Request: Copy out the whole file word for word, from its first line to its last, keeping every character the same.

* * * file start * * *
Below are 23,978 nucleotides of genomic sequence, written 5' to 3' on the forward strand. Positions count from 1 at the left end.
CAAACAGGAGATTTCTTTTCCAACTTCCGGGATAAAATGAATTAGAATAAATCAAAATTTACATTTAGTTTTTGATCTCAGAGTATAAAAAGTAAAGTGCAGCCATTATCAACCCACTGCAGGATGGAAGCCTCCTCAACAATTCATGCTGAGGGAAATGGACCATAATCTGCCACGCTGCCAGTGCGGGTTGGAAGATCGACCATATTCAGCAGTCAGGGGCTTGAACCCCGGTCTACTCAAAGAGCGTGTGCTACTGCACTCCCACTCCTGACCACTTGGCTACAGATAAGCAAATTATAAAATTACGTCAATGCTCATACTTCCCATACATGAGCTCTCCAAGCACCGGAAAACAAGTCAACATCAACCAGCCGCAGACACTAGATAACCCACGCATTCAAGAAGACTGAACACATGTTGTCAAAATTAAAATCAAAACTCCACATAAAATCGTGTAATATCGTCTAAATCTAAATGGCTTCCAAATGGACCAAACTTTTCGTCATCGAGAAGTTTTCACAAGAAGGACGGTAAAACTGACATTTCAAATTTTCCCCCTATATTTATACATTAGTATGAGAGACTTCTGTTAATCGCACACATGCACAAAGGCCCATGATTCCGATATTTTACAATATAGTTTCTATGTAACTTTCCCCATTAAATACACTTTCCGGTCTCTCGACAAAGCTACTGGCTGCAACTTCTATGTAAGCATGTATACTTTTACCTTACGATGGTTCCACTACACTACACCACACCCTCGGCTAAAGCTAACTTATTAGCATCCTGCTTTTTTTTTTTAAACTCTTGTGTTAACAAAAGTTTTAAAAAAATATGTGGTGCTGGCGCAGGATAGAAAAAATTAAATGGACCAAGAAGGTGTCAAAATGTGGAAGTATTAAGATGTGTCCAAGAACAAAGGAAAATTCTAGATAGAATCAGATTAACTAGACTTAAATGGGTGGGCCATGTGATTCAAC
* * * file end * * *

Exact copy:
Below are 23,978 nucleotides of genomic sequence, written 5' to 3' on the forward strand. Positions count from 1 at the left end.
CAAACAGGAGATTTCTTTTCCAACTTCCGGGATAAAATGAATTAGAATAAATCAAAATTTACATTTAGTTTTTGATCTCAGAGTATAAAAAGTAAAGTGCAGCCATTATCAACCCACTGCAGGATGGAAGCCTCCTCAACAATTCATGCTGAGGGAAATGGACCATAATCTGCCACGCTGCCAGTGCGGGTTGGAAGATCGACCATATTCAGCAGTCAGGGGCTTGAACCCCGGTCTACTCAAAGAGCGTGTGCTACTGCACTCCCACTCCTGACCACTTGGCTACAGATAAGCAAATTATAAAATTACGTCAATGCTCATACTTCCCATACATGAGCTCTCCAAGCACCGGAAAACAAGTCAACATCAACCAGCCGCAGACACTAGATAACCCACGCATTCAAGAAGACTGAACACATGTTGTCAAAATTAAAATCAAAACTCCACATAAAATCGTGTAATATCGTCTAAATCTAAATGGCTTCCAAATGGACCAAACTTTTCGTCATCGAGAAGTTTTCACAAGAAGGACGGTAAAACTGACATTTCAAATTTTCCCCCTATATTTATACATTAGTATGAGAGACTTCTGTTAATCGCACACATGCACAAAGGCCCATGATTCCGATATTTTACAATATAGTTTCTATGTAACTTTCCCCATTAAATACACTTTCCGGTCTCTCGACAAAGCTACTGGCTGCAACTTCTATGTAAGCATGTATACTTTTACCTTACGATGGTTCCACTACACTACACCACACCCTCGGCTAAAGCTAACTTATTAGCATCCTGCTTTTTTTTTTTAAACTCTTGTGTTAACAAAAGTTTTAAAAAAATATGTGGTGCTGGCGCAGGATAGAAAAAATTAAATGGACCAAGAAGGTGTCAAAATGTGGAAGTATTAAGATGTGTCCAAGAACAAAGGAAAATTCTAGATAGAATCAGATTAACTAGACTTAAATGGGTGGGCCATGTGATTCAAC